With Bernhard Wojtek’s article (pp. 355–87) we move to Roman Republican coinage and its contemporary audience, and to the relationship between the message conveyed or intended and the Roman ‘coin user’ or ‘recipients’. From the 130s BC onwards we observe a radical change in Roman Republican silver coinage from a limited number of types to a bewildering variety of coin images. They commemorate the historical achievements of aristocratic families – the family history of the tresviri monetales, the magistrates who chose the coin designs and oversaw the production of the coins – and have to be understood in the broader context of the display of status by the Roman nobilitas (pp. 361–64). Furthermore, the author rightly perceives these types as a medium of political communication and sees these coins as preparing the ground for the modes of visual communication employed under imperial rule (p. 365).
In contrast to the issuers, the audience of these coins is difficult to determine on an objective basis. We should not expect that the people responsible for these issues were not at all concerned with their reception, as Wojtek convincingly points out (p. 369). The major evidence for the visual impact or reception of Roman Republican coin types, however, is actually found in the imperial period: Trajan, for example, restored about fifty different Republican and Augustan silver coin types (p. 370). The current interpretation of these Republican issues as aiming at the urban nobilitas is still widely accepted. It goes back to Tonio Hölscher’s understanding of Republican (numismatic) art as a kind of ‘Insider-Kunst’ (pp. 371–73). We should probably reassess this view and consider that wider social classes had a reasonable level of civic consciousness and political knowledge, as Wojtek cautiously suggests (pp. 370–71). He correctly concedes, however, that ‘the ancient evidence… does not allow for too many reliable conclusions’ (p. 374).
The author’s finding that the typological development of Roman coinage has to be viewed and examined as a whole is also important. The division into Republican and imperial coins creates an artificial ‘break’, as the strong typological and structural dependence of Roman imperial coinage on pre-imperial models clearly demonstrates (pp. 379–80).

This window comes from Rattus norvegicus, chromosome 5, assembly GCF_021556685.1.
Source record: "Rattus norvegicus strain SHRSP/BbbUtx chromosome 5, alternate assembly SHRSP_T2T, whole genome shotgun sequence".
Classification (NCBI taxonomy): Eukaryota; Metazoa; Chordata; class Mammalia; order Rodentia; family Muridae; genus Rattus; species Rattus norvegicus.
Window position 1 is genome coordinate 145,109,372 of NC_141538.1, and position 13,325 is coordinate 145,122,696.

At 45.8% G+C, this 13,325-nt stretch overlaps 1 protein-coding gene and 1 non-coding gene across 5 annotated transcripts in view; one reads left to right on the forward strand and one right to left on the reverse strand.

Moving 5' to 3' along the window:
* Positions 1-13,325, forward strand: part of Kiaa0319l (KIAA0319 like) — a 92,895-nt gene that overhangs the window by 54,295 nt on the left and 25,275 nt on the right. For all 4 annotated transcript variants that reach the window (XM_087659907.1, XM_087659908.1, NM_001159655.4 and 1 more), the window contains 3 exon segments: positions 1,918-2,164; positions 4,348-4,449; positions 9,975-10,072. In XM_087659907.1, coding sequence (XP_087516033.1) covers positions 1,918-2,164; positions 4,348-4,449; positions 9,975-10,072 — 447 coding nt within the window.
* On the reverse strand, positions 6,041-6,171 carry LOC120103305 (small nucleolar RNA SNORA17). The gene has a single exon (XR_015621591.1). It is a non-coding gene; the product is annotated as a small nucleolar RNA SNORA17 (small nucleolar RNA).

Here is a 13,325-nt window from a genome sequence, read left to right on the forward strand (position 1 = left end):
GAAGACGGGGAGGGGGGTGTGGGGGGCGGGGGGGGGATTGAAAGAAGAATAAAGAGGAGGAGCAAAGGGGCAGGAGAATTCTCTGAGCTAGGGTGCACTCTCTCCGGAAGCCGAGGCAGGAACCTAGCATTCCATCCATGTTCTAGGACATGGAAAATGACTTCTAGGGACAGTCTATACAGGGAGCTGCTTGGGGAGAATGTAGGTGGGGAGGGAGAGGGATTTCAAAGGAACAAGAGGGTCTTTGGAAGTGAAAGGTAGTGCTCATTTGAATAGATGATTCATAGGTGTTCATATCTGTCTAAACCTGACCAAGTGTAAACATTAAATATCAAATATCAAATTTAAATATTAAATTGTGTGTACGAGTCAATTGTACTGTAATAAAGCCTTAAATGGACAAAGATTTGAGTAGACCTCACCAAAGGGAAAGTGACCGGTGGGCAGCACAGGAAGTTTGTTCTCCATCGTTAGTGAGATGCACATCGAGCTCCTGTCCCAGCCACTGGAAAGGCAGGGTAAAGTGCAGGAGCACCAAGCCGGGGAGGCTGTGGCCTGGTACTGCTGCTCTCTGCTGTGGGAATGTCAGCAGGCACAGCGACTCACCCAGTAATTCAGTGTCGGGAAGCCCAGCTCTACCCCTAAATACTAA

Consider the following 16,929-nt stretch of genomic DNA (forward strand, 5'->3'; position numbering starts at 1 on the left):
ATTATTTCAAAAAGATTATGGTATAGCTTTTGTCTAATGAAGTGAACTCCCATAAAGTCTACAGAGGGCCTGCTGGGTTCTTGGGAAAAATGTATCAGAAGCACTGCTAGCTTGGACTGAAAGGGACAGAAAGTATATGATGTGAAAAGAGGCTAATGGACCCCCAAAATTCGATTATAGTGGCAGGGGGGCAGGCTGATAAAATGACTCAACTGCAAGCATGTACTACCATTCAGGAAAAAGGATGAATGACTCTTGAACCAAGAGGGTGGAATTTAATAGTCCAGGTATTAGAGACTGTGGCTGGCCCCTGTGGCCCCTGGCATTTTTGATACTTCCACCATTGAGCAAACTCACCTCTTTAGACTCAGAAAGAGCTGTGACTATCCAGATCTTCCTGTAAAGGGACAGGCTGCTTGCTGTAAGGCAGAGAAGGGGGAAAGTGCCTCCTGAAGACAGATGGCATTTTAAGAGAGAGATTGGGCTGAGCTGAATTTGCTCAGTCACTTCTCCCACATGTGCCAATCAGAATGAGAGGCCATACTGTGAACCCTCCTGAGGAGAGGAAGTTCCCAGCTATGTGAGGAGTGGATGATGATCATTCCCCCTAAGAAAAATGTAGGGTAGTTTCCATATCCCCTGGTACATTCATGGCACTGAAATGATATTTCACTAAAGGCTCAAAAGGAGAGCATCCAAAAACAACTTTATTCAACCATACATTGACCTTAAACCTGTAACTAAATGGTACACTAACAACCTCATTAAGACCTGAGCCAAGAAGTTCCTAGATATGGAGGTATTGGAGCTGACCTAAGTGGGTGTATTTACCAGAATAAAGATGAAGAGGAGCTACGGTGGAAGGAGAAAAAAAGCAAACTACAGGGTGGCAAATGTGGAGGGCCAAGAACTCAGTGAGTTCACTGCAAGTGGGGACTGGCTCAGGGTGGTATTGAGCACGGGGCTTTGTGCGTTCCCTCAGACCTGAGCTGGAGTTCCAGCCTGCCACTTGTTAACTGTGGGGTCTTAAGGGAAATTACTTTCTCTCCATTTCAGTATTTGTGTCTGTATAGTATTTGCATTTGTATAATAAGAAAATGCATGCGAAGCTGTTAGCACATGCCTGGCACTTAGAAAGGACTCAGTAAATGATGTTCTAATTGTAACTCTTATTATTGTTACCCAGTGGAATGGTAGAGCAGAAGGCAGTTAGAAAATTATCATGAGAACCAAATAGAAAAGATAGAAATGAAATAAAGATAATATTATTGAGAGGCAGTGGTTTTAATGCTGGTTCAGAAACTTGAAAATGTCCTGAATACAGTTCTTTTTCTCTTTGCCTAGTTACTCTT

Finally, the article by Laurent Bricault and Richard Veymiers on Isiac imagery on intaglios and their relationship to the iconography of coins (pp. 491–513) demonstrates to what extent different media can influence one another. A certain correspondence between the iconography on coins and in glyptic art has long been recognised, but the present case study clearly illustrates the extent of this mutual influence.
If we focus on Egypt in the second and third centuries AD, the Isiac iconography of quite a considerable number of reverse types of Alexandrian coins was ‘copied’ on intaglios, as these images with their crystallised design were easily accessible and applicable for the stone engravers (pp. 494–96). On the other hand, some types appeared in glyptic art before being adopted by the Alexandrian mint (p. 497). Of course, these images may either have already emerged in different media before they first appeared on coins or in glyptic art, or they may have been influenced by these media (pp. 497–98). Of interest here is also a short discussion of the dissemination of Isiac iconography. In contrast to Alexandrian coins, which predominantly circulated in Egypt alone, the distribution of glyptic works with Isiac imagery was widespread and their manufacture was not restricted to Egypt. One would like to know upon which models (coins, glyptic works or even two-dimensional models such as drawings?) these non-Egyptian examples were based (pp. 499–501).